01 Mar 1977-Soil Science Society of America Journal
Abstract: The ratio of optical densities or absorbances of dilute, aqueous humic and fulvic acid solutions at 465 and 665 nm (E₄/E₆) is widely used by soil scientists for the characterization of these materials. While it has been suggested that the E₄/E₆ ratio is related to the degree of condensation of the aromatic carbon network, carbon content, and molecular weight of humic substances, little rigorous experimental evidence is available in the literature to confirm these hypotheses. The results of this investigation show that the E₄/E₆ ratio of humic and fulvic acid is: (i) mainly governed by the particle size (or particle or molecular weight); (ii) affected by pH; (iii) correlated with the free radical concentration, contents of O, C, CO₂H and total acidity in as far as these parameters are also functions of the particle size or particle or molecular weight; (iv) apparently not directly related to the relative concentration of condensed aromatic rings; (v) independent of humic acid and fulvic acid concentrations, at least in the 100–500 ppm range. Our data show, in agreement with M. M. Kononova (1966), that E₄/E₆ ratios for humic and fulvic acids should be determined between pH 7 and 8. This can best be done by dissolving the humic material in 0.05N NaHCO₃ solution at concentrations of 200–400 ppm.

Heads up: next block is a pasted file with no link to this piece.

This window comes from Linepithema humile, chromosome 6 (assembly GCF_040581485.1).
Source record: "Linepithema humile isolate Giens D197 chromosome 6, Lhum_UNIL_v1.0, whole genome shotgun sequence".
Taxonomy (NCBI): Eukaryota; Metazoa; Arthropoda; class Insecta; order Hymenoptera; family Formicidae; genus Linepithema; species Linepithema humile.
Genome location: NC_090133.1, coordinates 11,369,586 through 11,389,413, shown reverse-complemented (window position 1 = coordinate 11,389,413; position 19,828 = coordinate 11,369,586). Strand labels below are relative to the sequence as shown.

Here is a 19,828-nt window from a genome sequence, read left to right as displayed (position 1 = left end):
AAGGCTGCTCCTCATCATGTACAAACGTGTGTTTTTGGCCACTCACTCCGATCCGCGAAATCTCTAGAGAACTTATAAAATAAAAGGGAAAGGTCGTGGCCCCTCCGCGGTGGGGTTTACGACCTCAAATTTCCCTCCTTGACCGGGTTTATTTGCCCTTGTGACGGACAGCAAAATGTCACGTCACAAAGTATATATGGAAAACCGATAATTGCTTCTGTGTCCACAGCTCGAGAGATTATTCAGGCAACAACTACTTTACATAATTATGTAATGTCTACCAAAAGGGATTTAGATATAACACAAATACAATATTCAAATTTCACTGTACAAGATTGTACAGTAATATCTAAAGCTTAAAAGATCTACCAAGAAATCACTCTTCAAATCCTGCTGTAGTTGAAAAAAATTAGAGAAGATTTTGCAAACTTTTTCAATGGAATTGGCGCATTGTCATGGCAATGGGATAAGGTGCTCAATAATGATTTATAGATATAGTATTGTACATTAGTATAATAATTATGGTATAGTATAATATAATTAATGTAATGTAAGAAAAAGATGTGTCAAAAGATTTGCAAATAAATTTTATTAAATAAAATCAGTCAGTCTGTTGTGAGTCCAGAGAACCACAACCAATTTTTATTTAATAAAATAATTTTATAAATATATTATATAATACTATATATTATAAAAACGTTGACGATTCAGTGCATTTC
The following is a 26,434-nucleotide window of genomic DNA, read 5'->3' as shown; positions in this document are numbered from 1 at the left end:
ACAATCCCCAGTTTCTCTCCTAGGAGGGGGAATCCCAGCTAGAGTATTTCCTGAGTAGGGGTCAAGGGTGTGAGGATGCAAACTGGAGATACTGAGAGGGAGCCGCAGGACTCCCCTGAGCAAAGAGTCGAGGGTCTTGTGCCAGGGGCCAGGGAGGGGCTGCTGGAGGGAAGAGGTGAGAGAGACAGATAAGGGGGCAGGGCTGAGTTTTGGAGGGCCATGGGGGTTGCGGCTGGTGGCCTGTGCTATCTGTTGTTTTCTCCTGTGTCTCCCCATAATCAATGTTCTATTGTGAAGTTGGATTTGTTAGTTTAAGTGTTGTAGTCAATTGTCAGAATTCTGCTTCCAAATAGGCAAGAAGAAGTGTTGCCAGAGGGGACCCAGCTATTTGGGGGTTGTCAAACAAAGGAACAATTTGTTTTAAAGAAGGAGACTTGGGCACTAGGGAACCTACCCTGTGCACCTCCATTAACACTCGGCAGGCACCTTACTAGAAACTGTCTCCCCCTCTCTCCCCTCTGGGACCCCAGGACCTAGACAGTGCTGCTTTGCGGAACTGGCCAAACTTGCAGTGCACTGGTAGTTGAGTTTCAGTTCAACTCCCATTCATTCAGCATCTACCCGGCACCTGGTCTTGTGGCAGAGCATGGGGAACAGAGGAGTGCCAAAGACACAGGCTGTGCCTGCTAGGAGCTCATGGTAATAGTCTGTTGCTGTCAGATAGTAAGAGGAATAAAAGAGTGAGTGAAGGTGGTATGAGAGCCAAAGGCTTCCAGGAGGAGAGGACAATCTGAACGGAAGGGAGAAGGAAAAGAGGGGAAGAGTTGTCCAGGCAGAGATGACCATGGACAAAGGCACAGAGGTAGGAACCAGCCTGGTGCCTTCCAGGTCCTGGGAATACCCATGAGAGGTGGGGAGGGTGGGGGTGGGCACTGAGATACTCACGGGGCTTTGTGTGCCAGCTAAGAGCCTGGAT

01 May 1986-Environmental Science & Technology
TL;DR: Water solubility enhancements by dissolved humic and fulvic acids from soil and aquatic origins and by synthetic organic polymers have been determined for selected organic pollutants and pesticides.
Abstract: Water solubility enhancements by dissolved humic and fulvic acids from soil and aquatic origins and by synthetic organic polymers have been determined for selected organic pollutants and pesticides (p,p'-DDT,2,4,5,2',5'-PCB, 2,4,4'-PCB, 1,2,3,-trichlorobenzene, and lindane). Significant solubility enhancements of relatively water-insoluble solutes by dissolved organic matter (DOM) of soil and aquatic origins may be described in terms of a partition-like interaction of the solutes with the microscopic organic environment of the high-molecular-weight DOM species; the apparent solute solubilities increase linearly with DOM concentration and show no competitive effect between solutes. The K/sub dom/ values of solutes with soil-derived humic acid are approximately 4 times greater than with soil fulvic acid and 5-7 times greater than with aquatic humic and fulvic acids. The effectiveness of DOM in enhancing solute solubility appears to be largely controlled by the DOM molecular size and polarity. The relative inability of high-molecular-weight poly(acrylic acids) to enhance solute solubility is attributed to their high polarities and extended chain structures that do not permit the formation of a sizable intramolecular nonpolar environment. 41 references, 6 figures, 3 tables.